TRPA could close Tahoe City office |

TRPA could close Tahoe City office

TAHOE CITY “-The Tahoe Regional Planning Agency will stop holding meetings at the North Shore and may close its Tahoe City office because of declining revenue and a smaller budget, according to a statement released Thursday.

South Shore-only meetings are part of several strategies to decrease the agency’s costs, including internal restructuring and freezes on hiring, training, travel and raises, according to the statement.

“We are certainly not immune from the effects of the current economic crisis and are facing some of the same dire circumstances as our local government partners,” TRPA Executive Director John Singlaub said in Thursday’s statement. “We are committed to weathering these tough times with minimal impact on our efforts to protect and restore Lake Tahoe.”

North Shore resident and Tahoe Lakefront Owners’ Association Executive Director Jan Brisco expressed concern that South Shore-only meetings could drive down public participation in TRPA decision-making at a critical time when a regional plan update remains unfinished

“It’s going to be especially difficult in winter months,” Brisco said.

The TRPA is also considering giving furloughs to some of the agency’s approximately 85 employees and closing offices one day each month, according to the statement.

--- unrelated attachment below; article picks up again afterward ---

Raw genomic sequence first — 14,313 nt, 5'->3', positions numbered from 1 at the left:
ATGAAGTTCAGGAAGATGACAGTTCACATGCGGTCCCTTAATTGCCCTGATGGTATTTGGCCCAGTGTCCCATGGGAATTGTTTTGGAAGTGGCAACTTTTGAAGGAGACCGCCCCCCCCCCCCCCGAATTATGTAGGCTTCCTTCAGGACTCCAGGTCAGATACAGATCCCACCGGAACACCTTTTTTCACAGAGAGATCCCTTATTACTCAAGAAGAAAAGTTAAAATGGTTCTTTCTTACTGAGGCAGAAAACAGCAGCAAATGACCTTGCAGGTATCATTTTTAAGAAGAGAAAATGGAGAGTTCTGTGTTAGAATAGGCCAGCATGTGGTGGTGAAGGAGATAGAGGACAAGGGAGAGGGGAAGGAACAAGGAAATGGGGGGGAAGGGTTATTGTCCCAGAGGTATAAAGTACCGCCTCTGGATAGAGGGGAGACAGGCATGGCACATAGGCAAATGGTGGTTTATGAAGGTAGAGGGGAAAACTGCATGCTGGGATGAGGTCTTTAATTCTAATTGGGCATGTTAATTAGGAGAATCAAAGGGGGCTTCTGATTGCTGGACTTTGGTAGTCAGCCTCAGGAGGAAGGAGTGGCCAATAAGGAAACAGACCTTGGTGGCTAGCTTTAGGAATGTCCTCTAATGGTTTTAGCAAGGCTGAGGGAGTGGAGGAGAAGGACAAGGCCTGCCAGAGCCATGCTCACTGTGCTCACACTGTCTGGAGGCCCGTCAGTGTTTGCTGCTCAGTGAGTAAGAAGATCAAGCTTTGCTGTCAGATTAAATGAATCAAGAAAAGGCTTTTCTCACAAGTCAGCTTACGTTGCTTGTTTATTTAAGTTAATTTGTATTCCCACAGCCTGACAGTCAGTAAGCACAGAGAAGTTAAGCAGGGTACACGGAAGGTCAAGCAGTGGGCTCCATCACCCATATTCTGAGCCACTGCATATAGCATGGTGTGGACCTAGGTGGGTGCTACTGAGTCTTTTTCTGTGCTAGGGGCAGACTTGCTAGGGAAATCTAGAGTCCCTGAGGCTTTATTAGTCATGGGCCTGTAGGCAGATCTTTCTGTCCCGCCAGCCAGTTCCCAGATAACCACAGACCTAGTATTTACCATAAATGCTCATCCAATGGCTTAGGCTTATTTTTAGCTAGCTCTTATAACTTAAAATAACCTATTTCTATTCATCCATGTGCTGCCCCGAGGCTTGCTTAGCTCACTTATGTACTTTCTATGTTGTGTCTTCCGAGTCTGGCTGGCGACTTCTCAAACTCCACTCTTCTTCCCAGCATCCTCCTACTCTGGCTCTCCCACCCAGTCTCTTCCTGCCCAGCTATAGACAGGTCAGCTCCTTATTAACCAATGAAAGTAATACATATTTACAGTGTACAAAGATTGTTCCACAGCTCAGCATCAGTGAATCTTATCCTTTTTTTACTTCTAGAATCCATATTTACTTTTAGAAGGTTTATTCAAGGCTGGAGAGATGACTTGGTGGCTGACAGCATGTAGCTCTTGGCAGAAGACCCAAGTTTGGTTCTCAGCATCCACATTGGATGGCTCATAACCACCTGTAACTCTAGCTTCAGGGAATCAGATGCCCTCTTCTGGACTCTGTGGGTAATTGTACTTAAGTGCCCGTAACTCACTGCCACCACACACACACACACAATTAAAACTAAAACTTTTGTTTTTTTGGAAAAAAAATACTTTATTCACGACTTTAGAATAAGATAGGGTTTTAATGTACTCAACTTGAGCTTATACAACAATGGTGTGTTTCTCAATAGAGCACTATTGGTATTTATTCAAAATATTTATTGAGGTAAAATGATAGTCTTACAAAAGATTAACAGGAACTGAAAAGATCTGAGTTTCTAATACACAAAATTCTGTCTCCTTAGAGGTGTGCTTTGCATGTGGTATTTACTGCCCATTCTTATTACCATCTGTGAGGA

“Additional belt-tightening measures may be taken in coming months, depending on how the continuing economic downturn unfolds,” according to the statement. “Because of project application fee decreases and other budget impacts, the agency is taking a hard look at all expenses and overall operations.”

Closing the agency’s Tahoe City office entirely is also being examined, said TRPA spokesman Dennis Oliver.

“We want people to know were talking about it now so it isn’t a shock,” Oliver said.

The Tahoe City office opened in January 2007 as a way to improve customer service to North Shore residents.

But the office has been more of a drop-off and pick-up point for TRPA documents, rather than a place to have meetings between residents and agency staff, Brisco said.

Meetings between project applicants and planning agency staff at the Tahoe City office were envisioned by some when the Tahoe City office opened, Brisco said.

But those types of meeting were “very rare,” Brisco said.

“It really doesn’t make much economic sense to keep it going, really,” Brisco added.

Ways in which the agency can prevent the potential office closure and cutbacks from affecting customer service are being looked at, Oliver said.

“We hope the community will understand that public service is an integral component of our mission, and we regret any impacts to this area,” Singlaub said in the statement.

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